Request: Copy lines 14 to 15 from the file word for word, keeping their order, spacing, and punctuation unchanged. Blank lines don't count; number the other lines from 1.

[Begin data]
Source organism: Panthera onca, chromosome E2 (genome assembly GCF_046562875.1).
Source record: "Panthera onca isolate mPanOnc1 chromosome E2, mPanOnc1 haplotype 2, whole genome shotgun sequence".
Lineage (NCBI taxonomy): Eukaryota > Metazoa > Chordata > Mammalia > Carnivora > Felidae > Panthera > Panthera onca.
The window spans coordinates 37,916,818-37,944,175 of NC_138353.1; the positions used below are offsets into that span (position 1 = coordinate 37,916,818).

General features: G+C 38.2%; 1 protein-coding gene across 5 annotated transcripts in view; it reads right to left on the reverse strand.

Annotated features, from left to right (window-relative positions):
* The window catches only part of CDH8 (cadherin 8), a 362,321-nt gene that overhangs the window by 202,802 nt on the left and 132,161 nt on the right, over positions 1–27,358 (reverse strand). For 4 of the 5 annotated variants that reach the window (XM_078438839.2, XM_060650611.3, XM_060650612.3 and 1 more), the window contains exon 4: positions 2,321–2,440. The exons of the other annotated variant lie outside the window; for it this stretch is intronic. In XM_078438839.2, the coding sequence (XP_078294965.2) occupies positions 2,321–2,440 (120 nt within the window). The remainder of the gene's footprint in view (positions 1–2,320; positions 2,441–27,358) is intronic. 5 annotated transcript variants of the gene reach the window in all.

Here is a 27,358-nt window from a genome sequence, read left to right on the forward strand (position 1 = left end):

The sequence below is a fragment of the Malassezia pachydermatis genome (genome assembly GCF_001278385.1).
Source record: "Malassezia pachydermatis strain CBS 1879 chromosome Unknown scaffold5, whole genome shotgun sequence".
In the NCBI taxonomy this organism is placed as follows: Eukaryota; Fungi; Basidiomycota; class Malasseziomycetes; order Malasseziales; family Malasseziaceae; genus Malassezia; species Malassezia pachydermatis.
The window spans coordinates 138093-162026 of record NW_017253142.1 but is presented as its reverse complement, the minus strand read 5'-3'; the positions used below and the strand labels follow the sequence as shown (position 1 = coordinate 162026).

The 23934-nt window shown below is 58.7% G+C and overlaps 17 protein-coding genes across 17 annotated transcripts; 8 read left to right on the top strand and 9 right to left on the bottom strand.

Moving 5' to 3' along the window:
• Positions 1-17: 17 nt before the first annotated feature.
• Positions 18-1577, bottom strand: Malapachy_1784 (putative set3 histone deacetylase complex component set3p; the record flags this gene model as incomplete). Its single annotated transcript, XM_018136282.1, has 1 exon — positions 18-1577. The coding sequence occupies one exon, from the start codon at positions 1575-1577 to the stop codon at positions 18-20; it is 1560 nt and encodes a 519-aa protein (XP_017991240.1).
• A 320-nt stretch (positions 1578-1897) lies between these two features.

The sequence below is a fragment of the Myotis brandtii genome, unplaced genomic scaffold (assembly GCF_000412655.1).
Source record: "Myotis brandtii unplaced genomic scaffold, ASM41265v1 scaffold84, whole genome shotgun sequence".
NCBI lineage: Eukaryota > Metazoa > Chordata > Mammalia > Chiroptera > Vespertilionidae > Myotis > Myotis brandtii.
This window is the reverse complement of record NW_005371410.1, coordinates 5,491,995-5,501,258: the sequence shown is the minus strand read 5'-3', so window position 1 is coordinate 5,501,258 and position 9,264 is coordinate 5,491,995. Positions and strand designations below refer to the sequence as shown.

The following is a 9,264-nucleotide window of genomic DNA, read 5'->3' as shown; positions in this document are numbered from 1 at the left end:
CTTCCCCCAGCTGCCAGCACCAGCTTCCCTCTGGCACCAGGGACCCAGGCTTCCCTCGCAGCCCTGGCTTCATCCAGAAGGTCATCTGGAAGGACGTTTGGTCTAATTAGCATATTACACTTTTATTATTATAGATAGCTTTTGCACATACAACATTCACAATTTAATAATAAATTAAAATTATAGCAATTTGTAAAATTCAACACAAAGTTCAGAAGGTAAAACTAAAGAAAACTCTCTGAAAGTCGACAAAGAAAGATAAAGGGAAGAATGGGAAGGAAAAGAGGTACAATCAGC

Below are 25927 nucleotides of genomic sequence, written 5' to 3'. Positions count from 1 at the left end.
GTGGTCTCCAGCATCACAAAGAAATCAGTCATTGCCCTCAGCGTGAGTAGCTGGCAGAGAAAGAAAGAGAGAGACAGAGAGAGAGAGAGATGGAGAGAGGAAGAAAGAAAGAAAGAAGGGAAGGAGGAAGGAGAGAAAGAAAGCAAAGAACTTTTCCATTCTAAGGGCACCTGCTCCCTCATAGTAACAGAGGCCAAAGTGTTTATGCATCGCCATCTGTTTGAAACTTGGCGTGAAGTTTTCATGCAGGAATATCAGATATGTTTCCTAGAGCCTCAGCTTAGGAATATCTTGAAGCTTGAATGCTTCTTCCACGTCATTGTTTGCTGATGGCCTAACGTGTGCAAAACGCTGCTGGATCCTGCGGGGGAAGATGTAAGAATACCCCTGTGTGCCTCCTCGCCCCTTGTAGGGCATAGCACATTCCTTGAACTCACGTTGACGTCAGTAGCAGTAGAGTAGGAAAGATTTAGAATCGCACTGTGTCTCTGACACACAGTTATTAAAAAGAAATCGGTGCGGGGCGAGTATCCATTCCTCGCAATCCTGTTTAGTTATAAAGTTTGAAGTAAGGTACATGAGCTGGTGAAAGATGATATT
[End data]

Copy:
Moving 5' to 3' along the window:
• Positions 1-17: 17 nt before the first annotated feature.